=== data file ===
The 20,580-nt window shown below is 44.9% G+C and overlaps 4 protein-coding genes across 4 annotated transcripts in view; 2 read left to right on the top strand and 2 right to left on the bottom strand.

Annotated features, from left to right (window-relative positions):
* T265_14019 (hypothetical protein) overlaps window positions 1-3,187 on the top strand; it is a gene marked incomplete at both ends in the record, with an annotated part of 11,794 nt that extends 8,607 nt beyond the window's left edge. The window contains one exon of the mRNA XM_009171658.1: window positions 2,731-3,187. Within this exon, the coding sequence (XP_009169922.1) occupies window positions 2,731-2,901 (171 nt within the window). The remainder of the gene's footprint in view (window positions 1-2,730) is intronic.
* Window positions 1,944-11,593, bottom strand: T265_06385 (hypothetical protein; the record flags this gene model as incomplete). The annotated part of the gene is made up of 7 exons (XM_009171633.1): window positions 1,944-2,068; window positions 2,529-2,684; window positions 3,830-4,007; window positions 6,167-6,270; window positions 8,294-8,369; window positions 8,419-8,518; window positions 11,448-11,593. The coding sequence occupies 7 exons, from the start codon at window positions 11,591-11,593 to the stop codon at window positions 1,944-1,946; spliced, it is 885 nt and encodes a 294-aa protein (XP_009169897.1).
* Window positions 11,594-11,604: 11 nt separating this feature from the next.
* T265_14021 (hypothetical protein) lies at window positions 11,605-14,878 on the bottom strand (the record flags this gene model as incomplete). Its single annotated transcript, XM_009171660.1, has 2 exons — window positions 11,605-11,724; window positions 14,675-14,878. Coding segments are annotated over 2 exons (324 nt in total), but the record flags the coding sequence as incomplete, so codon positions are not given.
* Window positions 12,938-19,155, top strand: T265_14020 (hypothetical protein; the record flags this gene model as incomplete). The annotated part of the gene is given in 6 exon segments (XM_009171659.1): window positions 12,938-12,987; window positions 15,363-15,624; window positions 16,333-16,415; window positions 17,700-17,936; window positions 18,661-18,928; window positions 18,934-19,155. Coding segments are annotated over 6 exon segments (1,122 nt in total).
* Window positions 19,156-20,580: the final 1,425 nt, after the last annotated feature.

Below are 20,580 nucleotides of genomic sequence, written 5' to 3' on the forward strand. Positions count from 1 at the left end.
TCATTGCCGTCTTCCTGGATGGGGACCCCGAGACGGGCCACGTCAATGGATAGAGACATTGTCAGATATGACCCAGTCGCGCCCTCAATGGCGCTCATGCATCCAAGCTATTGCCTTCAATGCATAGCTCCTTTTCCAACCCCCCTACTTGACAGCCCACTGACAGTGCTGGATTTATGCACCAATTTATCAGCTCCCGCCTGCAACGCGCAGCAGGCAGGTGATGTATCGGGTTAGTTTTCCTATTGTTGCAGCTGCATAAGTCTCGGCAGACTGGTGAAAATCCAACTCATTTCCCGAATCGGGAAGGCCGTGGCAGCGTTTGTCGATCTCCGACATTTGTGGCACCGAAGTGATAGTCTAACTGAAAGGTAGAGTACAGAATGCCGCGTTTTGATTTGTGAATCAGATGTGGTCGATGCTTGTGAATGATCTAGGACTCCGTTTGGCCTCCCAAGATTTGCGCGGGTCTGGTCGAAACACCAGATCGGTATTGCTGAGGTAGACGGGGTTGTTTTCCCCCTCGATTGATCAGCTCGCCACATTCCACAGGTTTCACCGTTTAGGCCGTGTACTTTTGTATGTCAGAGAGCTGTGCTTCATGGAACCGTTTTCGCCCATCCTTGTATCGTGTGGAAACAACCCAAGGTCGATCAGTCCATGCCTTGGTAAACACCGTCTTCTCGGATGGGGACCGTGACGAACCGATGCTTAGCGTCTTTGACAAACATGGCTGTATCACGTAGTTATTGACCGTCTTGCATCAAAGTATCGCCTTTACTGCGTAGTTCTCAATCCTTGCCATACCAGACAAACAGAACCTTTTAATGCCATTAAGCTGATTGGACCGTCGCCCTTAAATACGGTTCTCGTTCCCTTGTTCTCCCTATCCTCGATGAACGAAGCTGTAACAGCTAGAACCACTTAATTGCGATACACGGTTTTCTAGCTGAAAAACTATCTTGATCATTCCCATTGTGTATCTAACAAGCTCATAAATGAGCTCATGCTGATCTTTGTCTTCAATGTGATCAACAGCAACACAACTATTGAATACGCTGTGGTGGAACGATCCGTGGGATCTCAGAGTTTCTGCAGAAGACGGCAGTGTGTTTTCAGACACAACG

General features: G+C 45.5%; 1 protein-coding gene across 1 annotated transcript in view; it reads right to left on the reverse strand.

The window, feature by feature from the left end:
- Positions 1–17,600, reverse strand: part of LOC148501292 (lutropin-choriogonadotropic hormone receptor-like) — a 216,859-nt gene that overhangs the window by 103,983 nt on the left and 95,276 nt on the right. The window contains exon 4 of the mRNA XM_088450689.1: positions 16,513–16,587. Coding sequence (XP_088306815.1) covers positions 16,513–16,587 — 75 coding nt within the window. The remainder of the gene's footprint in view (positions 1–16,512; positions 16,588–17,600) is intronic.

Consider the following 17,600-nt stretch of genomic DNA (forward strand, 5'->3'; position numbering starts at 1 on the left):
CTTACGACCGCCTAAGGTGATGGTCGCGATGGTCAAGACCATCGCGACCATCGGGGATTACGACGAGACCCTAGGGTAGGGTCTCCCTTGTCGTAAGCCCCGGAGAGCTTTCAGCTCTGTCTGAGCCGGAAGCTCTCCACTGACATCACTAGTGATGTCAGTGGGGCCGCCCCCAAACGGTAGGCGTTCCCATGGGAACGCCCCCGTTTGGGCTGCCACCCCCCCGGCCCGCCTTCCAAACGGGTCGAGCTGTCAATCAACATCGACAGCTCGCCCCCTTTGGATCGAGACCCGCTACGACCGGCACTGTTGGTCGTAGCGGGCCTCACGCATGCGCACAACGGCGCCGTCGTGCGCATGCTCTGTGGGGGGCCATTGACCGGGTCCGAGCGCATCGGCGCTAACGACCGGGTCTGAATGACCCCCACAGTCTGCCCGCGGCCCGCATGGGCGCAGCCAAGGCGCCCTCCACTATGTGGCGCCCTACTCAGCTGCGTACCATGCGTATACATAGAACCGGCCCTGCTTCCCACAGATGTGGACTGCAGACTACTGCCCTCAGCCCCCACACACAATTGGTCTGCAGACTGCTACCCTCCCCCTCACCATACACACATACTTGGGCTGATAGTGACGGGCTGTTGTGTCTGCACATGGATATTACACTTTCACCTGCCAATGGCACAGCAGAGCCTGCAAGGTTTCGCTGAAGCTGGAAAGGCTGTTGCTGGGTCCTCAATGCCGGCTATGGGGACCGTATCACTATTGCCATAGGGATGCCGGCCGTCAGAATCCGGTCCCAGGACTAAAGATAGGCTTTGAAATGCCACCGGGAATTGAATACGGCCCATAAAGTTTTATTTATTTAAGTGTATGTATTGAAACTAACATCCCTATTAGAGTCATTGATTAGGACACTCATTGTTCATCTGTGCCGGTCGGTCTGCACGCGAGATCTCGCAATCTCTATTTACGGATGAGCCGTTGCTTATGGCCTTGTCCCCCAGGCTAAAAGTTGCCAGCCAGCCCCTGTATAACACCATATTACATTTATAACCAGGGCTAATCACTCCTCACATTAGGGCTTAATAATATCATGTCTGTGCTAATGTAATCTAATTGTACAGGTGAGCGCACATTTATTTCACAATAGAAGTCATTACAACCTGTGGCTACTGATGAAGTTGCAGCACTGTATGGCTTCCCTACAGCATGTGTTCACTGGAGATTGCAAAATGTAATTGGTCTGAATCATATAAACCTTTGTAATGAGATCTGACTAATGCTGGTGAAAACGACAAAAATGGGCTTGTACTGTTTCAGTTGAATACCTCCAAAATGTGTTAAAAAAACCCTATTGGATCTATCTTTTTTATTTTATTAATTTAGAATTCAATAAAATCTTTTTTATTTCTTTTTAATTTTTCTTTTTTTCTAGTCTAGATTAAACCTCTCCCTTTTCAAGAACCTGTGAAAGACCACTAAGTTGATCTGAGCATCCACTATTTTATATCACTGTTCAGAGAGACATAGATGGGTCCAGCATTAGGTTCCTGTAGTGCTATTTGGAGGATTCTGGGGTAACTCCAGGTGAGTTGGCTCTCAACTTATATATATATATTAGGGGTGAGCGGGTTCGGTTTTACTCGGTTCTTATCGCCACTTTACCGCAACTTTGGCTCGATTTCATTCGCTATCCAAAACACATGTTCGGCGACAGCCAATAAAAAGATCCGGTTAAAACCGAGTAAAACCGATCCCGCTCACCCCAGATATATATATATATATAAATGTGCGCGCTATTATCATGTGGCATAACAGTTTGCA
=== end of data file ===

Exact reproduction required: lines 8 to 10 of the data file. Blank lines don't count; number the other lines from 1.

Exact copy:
* Window positions 19,156-20,580: the final 1,425 nt, after the last annotated feature.

Below are 20,580 nucleotides of genomic sequence, written 5' to 3' on the forward strand. Positions count from 1 at the left end.
TCATTGCCGTCTTCCTGGATGGGGACCCCGAGACGGGCCACGTCAATGGATAGAGACATTGTCAGATATGACCCAGTCGCGCCCTCAATGGCGCTCATGCATCCAAGCTATTGCCTTCAATGCATAGCTCCTTTTCCAACCCCCCTACTTGACAGCCCACTGACAGTGCTGGATTTATGCACCAATTTATCAGCTCCCGCCTGCAACGCGCAGCAGGCAGGTGATGTATCGGGTTAGTTTTCCTATTGTTGCAGCTGCATAAGTCTCGGCAGACTGGTGAAAATCCAACTCATTTCCCGAATCGGGAAGGCCGTGGCAGCGTTTGTCGATCTCCGACATTTGTGGCACCGAAGTGATAGTCTAACTGAAAGGTAGAGTACAGAATGCCGCGTTTTGATTTGTGAATCAGATGTGGTCGATGCTTGTGAATGATCTAGGACTCCGTTTGGCCTCCCAAGATTTGCGCGGGTCTGGTCGAAACACCAGATCGGTATTGCTGAGGTAGACGGGGTTGTTTTCCCCCTCGATTGATCAGCTCGCCACATTCCACAGGTTTCACCGTTTAGGCCGTGTACTTTTGTATGTCAGAGAGCTGTGCTTCATGGAACCGTTTTCGCCCATCCTTGTATCGTGTGGAAACAACCCAAGGTCGATCAGTCCATGCCTTGGTAAACACCGTCTTCTCGGATGGGGACCGTGACGAACCGATGCTTAGCGTCTTTGACAAACATGGCTGTATCACGTAGTTATTGACCGTCTTGCATCAAAGTATCGCCTTTACTGCGTAGTTCTCAATCCTTGCCATACCAGACAAACAGAACCTTTTAATGCCATTAAGCTGATTGGACCGTCGCCCTTAAATACGGTTCTCGTTCCCTTGTTCTCCCTATCCTCGATGAACGAAGCTGTAACAGCTAGAACCACTTAATTGCGATACACGGTTTTCTAGCTGAAAAACTATCTTGATCATTCCCATTGTGTATCTAACAAGCTCATAAATGAGCTCATGCTGATCTTTGTCTTCAATGTGATCAACAGCAACACAACTATTGAATACGCTGTGGTGGAACGATCCGTGGGATCTCAGAGTTTCTGCAGAAGACGGCAGTGTGTTTTCAGACACAACG